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What is Trapshooting?

Updated on December 1, 2016

Trapshooting is an outdoor sport in which a gunner shoots at a catapulted target. A 12-gage shotgun is the customary weapon. The object is to break the target, which is extremely brittle. It usually is made of river silt and pitch, but by tradition is called a clay target, "bird" or "pigeon".

Targets may be released one or two at a time, one in singles competition and two in doubles. In singles, one target is sent aloft at the command "pull" from the gunner, who has his gun at the shoulder position when he gives the command. In doubles, two targets are released simultaneously and are fired at successively by one gunner. The angle at which the targets are thrown varies from shot to shot.

In a tournament, five gunners at a time take positions 3 yards apart on firing lines 16 to 27 yards behind a low structure called a traphouse. This house is for the protection of the person loading targets on to the device that sends them into the air. After all five gunners have fired five rounds each, they change places. Each, except the one on the extreme right, takes the place of the one who had been to his right. The gunner who had been on the extreme right takes the place of the one who had been at the extreme left. Competition ranges from 25 to 200 targets.

Tournaments sanctioned by the Amateur Trap-shooting Association of America (ATA), the governing body of the sport in the United States, include championships in singles, doubles, handicap, and all-around events. There are championships for men, women, professionals, juniors, sub-juniors, and teams. In singles and doubles competition, all gunners fire from the 16-yard line. In handicap events, the gunners fire from 18 to 27 yards, depending on ratings given by the ATA. The top prize in the United States is the Grand American Handicap championship. This is the major event at the annual tournament held at the ATA's trapshooting setup at Vandalia, Ohio.

Skeet (derived from a Scandinavian word meaning "shoot") is a popular form of trapshooting dating from about 1910. The same equipment- shotguns, traps, and saucer-shaped targets-is used, but two traps are mounted facing each other at the ends of a semicircle. The contestants take turns shooting from different positions on the arc of the semicircle, giving variety to each shot and making it more like live shooting.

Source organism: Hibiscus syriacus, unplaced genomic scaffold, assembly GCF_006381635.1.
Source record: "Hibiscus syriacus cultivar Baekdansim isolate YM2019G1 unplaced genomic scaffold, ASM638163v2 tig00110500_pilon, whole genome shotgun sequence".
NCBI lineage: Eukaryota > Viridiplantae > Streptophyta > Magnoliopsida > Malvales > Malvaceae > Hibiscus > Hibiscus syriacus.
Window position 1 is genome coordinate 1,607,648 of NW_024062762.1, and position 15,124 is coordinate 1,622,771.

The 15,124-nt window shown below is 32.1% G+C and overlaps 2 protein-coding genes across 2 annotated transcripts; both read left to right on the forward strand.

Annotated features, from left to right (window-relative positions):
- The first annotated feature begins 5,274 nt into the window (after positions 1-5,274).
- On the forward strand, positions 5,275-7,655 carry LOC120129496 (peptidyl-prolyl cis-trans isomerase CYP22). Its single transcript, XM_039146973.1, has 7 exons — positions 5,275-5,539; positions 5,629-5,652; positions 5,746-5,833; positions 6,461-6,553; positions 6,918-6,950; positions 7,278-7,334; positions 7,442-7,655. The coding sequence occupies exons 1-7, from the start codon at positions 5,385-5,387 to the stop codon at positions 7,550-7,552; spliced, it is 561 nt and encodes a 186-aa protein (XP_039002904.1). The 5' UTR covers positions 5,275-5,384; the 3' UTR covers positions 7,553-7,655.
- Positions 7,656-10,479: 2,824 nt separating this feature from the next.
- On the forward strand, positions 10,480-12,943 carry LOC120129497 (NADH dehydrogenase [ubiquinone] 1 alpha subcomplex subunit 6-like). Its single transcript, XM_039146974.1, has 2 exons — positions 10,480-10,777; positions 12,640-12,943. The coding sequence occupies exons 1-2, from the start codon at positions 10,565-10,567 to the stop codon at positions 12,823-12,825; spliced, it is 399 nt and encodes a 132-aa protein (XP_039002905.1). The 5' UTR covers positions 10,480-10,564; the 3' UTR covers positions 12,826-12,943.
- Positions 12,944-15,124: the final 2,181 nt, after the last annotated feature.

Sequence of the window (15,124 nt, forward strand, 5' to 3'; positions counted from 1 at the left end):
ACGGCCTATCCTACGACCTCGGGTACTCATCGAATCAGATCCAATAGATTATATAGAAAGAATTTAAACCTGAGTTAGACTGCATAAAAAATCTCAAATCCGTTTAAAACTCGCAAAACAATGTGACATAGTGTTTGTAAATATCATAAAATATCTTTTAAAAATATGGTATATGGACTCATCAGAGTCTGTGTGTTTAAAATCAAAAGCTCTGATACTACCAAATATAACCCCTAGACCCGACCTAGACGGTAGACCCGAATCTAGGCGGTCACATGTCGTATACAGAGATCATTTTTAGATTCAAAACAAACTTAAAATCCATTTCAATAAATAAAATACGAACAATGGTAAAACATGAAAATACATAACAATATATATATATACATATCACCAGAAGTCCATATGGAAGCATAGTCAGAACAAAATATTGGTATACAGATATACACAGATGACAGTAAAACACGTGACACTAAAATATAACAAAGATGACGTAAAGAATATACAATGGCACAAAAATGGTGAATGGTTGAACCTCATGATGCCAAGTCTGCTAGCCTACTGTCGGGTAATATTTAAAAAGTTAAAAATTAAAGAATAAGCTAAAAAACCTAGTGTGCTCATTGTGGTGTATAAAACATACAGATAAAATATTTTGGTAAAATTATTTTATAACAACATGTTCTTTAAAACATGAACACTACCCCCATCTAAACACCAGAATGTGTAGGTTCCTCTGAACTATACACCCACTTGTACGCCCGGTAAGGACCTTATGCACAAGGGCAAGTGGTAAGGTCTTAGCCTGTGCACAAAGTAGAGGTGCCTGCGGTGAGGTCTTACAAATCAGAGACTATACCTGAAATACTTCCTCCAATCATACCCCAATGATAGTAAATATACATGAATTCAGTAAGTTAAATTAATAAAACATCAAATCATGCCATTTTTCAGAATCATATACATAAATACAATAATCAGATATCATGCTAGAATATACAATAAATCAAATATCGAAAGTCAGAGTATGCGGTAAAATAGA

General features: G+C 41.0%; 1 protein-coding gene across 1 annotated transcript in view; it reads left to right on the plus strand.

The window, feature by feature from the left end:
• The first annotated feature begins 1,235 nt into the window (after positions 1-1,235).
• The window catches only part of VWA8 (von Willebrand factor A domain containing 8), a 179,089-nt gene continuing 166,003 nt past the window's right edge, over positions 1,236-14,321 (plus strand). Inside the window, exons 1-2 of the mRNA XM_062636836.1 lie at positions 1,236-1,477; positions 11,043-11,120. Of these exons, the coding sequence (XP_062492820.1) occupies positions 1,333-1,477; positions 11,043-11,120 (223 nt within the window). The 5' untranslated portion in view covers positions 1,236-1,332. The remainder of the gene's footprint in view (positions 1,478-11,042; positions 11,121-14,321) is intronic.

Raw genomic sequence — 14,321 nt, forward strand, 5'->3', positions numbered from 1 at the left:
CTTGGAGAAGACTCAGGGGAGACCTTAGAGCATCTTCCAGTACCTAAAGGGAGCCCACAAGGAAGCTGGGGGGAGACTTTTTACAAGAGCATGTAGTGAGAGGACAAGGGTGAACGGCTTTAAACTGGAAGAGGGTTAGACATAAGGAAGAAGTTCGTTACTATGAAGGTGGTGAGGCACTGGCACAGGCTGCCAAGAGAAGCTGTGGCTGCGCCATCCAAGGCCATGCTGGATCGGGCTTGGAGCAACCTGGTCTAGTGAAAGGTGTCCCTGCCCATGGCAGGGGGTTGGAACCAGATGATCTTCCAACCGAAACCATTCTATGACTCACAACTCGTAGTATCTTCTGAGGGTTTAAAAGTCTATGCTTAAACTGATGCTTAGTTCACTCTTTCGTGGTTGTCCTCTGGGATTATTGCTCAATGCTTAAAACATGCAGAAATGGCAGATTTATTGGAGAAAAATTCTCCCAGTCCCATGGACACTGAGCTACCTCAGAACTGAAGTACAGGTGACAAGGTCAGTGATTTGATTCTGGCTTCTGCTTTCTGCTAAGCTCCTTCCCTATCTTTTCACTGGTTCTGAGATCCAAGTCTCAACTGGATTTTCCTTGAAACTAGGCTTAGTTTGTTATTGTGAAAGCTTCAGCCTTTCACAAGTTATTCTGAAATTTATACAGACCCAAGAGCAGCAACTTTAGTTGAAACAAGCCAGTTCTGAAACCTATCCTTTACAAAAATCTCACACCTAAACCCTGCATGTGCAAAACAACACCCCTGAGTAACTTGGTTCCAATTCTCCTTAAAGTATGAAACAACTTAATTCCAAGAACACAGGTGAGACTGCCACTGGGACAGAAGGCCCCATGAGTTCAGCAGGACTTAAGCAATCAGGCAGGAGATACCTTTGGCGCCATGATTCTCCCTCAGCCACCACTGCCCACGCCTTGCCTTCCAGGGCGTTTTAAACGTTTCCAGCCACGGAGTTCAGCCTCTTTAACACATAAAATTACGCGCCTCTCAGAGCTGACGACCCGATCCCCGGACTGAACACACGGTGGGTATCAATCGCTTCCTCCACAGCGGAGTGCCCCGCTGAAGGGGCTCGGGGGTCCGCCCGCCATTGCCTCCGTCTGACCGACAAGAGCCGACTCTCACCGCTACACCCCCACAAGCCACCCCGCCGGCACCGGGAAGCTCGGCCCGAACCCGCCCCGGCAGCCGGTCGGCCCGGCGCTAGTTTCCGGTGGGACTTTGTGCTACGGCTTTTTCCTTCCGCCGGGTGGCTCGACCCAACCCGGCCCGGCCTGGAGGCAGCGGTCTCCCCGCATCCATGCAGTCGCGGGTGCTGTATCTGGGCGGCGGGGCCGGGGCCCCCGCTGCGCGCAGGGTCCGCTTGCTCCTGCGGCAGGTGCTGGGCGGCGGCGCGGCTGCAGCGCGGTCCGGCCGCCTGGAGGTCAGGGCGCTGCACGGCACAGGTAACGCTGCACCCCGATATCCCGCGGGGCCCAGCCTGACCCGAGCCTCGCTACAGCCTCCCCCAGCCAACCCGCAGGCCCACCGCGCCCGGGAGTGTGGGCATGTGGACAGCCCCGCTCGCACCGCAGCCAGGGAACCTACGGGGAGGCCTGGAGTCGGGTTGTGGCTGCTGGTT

History of Trapshooting

Trapshooting was devised in England in the latter part of the 18th century by hunters who had been deprived of their sport by the encroachment of private landowners on public property. Originally, live birds were used. These were placed in traps in the ground and released at a signal from the shooter. The sport derives its name from these early traps. As the supply of birds diminished with restrictions on hunting grounds and the increased use of firearms, experiments were made with inanimate targets and devices for hurling them into the air. A glass ball was introduced by Charles Portlock of Boston, Mass., in 1866. Clay targets also were used in the 1860's, but these proved too hard to break. In 1880 an Englishman named McCaskey created a target made of river silt and pitch that had just the breaking quality desired by trapshooters. Basically, the same composition is used today.

The first known mention of trapshooting as a sport occurs in an English publication, Shooting Magazine, issued in 1793, which calls trapshooting a "well established recreation." The earliest mention of it in the United States is in the records of the Sportsman's Club of Cincinnati, Ohio, for the year 1831. The Long Island Club was formed in 1840, and soon after the New York Sportsman's Club was organized. The sport's first governing body in the United States was the Interstate Association of Trapshooters, and the first Grand American Handicap shoot was conducted on the association's Long Island land. In 1900 the Interstate Association was succeeded by the American Trapshooting Association. In 1924 this association, which was controlled by manufacturers of guns and ammunition, was succeeded by the ATA, a completely amateur group, which continues to be the controlling body. From 1900 to the mid-1960's the number of trapshooters in the United States increased from about 3,000 to more than 100,000.

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